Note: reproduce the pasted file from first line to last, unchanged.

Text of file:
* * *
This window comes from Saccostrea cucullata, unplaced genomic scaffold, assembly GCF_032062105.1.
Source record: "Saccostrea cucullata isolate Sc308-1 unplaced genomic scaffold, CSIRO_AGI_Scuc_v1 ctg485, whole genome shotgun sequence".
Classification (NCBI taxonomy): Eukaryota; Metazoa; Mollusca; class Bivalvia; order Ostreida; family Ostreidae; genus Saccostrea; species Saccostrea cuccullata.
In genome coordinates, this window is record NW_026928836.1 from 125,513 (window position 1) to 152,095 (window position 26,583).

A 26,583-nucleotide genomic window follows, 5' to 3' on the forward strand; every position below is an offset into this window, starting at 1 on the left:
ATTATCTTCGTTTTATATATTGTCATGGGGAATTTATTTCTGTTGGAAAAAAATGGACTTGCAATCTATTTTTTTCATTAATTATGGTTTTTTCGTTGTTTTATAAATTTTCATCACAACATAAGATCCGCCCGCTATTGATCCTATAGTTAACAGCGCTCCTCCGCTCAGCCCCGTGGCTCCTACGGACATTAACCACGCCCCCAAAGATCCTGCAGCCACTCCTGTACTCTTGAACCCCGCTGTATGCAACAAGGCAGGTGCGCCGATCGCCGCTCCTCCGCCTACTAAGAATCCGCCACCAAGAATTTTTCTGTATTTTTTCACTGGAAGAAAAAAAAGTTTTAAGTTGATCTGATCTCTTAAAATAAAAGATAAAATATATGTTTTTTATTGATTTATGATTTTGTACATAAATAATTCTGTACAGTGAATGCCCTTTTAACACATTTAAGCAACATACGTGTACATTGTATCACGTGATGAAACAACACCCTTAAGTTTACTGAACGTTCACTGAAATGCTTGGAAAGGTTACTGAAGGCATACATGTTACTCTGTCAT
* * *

This window comes from Saccostrea cucullata, unplaced genomic scaffold, assembly GCF_032062105.1.
Source record: "Saccostrea cucullata isolate Sc308-1 unplaced genomic scaffold, CSIRO_AGI_Scuc_v1 ctg485, whole genome shotgun sequence".
Classification (NCBI taxonomy): Eukaryota; Metazoa; Mollusca; class Bivalvia; order Ostreida; family Ostreidae; genus Saccostrea; species Saccostrea cuccullata.
In genome coordinates, this window is record NW_026928836.1 from 125,513 (window position 1) to 152,095 (window position 26,583).

A 26,583-nucleotide genomic window follows, 5' to 3' on the forward strand; every position below is an offset into this window, starting at 1 on the left:
ATTATCTTCGTTTTATATATTGTCATGGGGAATTTATTTCTGTTGGAAAAAAATGGACTTGCAATCTATTTTTTTCATTAATTATGGTTTTTTCGTTGTTTTATAAATTTTCATCACAACATAAGATCCGCCCGCTATTGATCCTATAGTTAACAGCGCTCCTCCGCTCAGCCCCGTGGCTCCTACGGACATTAACCACGCCCCCAAAGATCCTGCAGCCACTCCTGTACTCTTGAACCCCGCTGTATGCAACAAGGCAGGTGCGCCGATCGCCGCTCCTCCGCCTACTAAGAATCCGCCACCAAGAATTTTTCTGTATTTTTTCACTGGAAGAAAAAAAAGTTTTAAGTTGATCTGATCTCTTAAAATAAAAGATAAAATATATGTTTTTTATTGATTTATGATTTTGTACATAAATAATTCTGTACAGTGAATGCCCTTTTAACACATTTAAGCAACATACGTGTACATTGTATCACGTGATGAAACAACACCCTTAAGTTTACTGAACGTTCACTGAAATGCTTGGAAAGGTTACTGAAGGCATACATGTTACTCTGTCAT